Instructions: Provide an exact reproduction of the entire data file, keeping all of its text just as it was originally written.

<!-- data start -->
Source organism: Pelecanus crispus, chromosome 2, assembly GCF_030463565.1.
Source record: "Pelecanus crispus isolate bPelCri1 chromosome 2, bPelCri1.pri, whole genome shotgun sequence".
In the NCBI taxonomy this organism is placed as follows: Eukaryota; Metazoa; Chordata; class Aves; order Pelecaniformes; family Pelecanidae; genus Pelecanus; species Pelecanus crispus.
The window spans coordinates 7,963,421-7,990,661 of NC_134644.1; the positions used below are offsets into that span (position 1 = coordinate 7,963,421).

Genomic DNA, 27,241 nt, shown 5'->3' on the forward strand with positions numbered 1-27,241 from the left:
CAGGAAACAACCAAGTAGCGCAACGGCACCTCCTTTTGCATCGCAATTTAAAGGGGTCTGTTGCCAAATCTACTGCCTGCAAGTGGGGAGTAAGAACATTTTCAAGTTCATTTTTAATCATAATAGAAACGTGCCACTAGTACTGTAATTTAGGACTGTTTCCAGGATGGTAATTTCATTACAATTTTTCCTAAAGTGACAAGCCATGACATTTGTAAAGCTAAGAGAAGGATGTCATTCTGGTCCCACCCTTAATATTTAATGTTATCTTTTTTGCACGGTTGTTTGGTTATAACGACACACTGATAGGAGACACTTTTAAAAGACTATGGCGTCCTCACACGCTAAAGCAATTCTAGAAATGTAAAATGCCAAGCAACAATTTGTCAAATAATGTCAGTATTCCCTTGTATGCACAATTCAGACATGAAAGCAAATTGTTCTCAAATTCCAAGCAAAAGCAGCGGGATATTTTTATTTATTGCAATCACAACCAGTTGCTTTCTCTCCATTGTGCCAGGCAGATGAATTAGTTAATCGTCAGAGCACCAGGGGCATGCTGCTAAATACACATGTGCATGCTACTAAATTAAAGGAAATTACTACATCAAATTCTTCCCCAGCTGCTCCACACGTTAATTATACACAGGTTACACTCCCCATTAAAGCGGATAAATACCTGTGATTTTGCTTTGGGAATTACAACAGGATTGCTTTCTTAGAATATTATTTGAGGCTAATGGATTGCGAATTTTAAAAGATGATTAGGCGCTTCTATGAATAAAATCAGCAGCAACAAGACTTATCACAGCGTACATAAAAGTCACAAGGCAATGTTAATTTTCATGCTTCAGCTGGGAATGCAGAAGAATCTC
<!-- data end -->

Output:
Source organism: Pelecanus crispus, chromosome 2, assembly GCF_030463565.1.
Source record: "Pelecanus crispus isolate bPelCri1 chromosome 2, bPelCri1.pri, whole genome shotgun sequence".
In the NCBI taxonomy this organism is placed as follows: Eukaryota; Metazoa; Chordata; class Aves; order Pelecaniformes; family Pelecanidae; genus Pelecanus; species Pelecanus crispus.
The window spans coordinates 7,963,421-7,990,661 of NC_134644.1; the positions used below are offsets into that span (position 1 = coordinate 7,963,421).

Genomic DNA, 27,241 nt, shown 5'->3' on the forward strand with positions numbered 1-27,241 from the left:
CAGGAAACAACCAAGTAGCGCAACGGCACCTCCTTTTGCATCGCAATTTAAAGGGGTCTGTTGCCAAATCTACTGCCTGCAAGTGGGGAGTAAGAACATTTTCAAGTTCATTTTTAATCATAATAGAAACGTGCCACTAGTACTGTAATTTAGGACTGTTTCCAGGATGGTAATTTCATTACAATTTTTCCTAAAGTGACAAGCCATGACATTTGTAAAGCTAAGAGAAGGATGTCATTCTGGTCCCACCCTTAATATTTAATGTTATCTTTTTTGCACGGTTGTTTGGTTATAACGACACACTGATAGGAGACACTTTTAAAAGACTATGGCGTCCTCACACGCTAAAGCAATTCTAGAAATGTAAAATGCCAAGCAACAATTTGTCAAATAATGTCAGTATTCCCTTGTATGCACAATTCAGACATGAAAGCAAATTGTTCTCAAATTCCAAGCAAAAGCAGCGGGATATTTTTATTTATTGCAATCACAACCAGTTGCTTTCTCTCCATTGTGCCAGGCAGATGAATTAGTTAATCGTCAGAGCACCAGGGGCATGCTGCTAAATACACATGTGCATGCTACTAAATTAAAGGAAATTACTACATCAAATTCTTCCCCAGCTGCTCCACACGTTAATTATACACAGGTTACACTCCCCATTAAAGCGGATAAATACCTGTGATTTTGCTTTGGGAATTACAACAGGATTGCTTTCTTAGAATATTATTTGAGGCTAATGGATTGCGAATTTTAAAAGATGATTAGGCGCTTCTATGAATAAAATCAGCAGCAACAAGACTTATCACAGCGTACATAAAAGTCACAAGGCAATGTTAATTTTCATGCTTCAGCTGGGAATGCAGAAGAATCTC